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Dong L. Wu
Stephen D. Eckermann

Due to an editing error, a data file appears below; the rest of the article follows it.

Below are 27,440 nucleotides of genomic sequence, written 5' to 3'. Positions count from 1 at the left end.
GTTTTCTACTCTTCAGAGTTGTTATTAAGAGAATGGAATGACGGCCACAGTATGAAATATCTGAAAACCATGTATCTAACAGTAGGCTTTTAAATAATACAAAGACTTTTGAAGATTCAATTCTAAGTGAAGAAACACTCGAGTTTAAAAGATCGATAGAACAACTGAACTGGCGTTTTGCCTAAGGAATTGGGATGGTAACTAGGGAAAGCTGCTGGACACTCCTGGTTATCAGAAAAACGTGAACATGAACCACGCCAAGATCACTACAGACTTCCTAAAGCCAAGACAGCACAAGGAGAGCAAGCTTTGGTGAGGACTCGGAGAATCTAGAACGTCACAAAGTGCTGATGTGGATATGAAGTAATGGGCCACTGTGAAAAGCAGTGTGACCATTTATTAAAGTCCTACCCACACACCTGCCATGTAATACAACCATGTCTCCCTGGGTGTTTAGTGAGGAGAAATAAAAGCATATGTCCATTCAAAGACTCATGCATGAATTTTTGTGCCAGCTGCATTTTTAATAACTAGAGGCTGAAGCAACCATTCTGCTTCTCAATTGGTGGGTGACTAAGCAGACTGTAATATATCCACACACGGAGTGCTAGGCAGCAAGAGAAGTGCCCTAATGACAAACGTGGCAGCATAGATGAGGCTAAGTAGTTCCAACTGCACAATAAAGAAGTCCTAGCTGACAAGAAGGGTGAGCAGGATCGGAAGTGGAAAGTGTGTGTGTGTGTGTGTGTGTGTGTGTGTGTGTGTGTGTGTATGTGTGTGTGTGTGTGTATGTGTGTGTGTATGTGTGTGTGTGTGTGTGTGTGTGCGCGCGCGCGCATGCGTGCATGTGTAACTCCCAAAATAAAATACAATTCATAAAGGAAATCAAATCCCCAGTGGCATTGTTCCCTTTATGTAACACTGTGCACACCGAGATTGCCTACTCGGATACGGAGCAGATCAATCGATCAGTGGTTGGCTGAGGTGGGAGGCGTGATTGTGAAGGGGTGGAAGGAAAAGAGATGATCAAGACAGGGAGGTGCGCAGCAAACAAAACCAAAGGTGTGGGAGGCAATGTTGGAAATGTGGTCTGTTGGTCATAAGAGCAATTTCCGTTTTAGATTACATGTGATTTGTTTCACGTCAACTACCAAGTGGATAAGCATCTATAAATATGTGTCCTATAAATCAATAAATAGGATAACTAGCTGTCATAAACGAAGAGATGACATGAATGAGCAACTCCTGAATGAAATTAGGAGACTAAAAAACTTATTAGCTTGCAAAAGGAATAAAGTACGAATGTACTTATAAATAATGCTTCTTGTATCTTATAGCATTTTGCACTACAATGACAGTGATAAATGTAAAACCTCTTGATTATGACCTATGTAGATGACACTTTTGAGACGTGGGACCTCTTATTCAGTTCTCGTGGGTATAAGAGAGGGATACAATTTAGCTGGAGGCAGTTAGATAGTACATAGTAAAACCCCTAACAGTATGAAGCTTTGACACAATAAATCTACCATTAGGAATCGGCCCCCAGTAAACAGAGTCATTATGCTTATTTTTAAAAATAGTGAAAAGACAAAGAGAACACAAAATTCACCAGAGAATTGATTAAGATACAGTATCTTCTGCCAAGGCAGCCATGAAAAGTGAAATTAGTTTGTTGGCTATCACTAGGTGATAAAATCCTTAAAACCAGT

The gravity wave (GW)–resolving capabilities of 118-GHz saturated thermal radiances acquired throughout the stratosphere by the Microwave Limb Sounder (MLS) on the Aura satellite are investigated and initial results presented. Because the saturated (optically thick) radiances resolve GW perturbations from a given altitude at different horizontal locations, variances are evaluated at 12 pressure altitudes between ∼21 and 51 km using the 40 saturated radiances found at the bottom of each limb scan. Forward modeling simulations show that these variances are controlled mostly by GWs with vertical wavelengths λz > 5 km and horizontal along-track wavelengths of λy ∼ 100–200 km. The tilted cigar-shaped three-dimensional weighting functions yield highly selective responses to GWs of high intrinsic frequency that propagate toward the instrument. The latter property is used to infer the net meridional component of GW propagation by differencing the variances acquired from ascending (A) and descending (D) orbits. Because of improved vertical resolution and sensitivity, Aura MLS GW variances are ∼5–8 times larger than those from the Upper Atmosphere Research Satellite (UARS) MLS. Like UARS MLS variances, monthly-mean Aura MLS variances in January and July 2005 are enhanced when local background wind speeds are large, due largely to GW visibility effects. Zonal asymmetries in variance maps reveal enhanced GW activity at high latitudes due to forcing by flow over major mountain ranges and at tropical and subtropical latitudes due to enhanced deep convective generation as inferred from contemporaneous MLS cloud-ice data. At 21–28-km altitude (heights not measured by the UARS MLS), GW variance in the tropics is systematically enhanced and shows clear variations with the phase of the quasi-biennial oscillation, in general agreement with GW temperature variances derived from radiosonde, rocketsonde, and limb-scan vertical profiles. GW-induced temperature variances at ∼44-km altitude derived from operational global analysis fields of the ECMWF Integrated Forecast System in August 2006 reveal latitudinal bands of enhanced GW variance and preferred GW meridional propagation directions that are similar to those inferred from the MLS variances, highlighting the potential of MLS GW data for validating the stratospheric GWs simulated and/or parameterized in global models.

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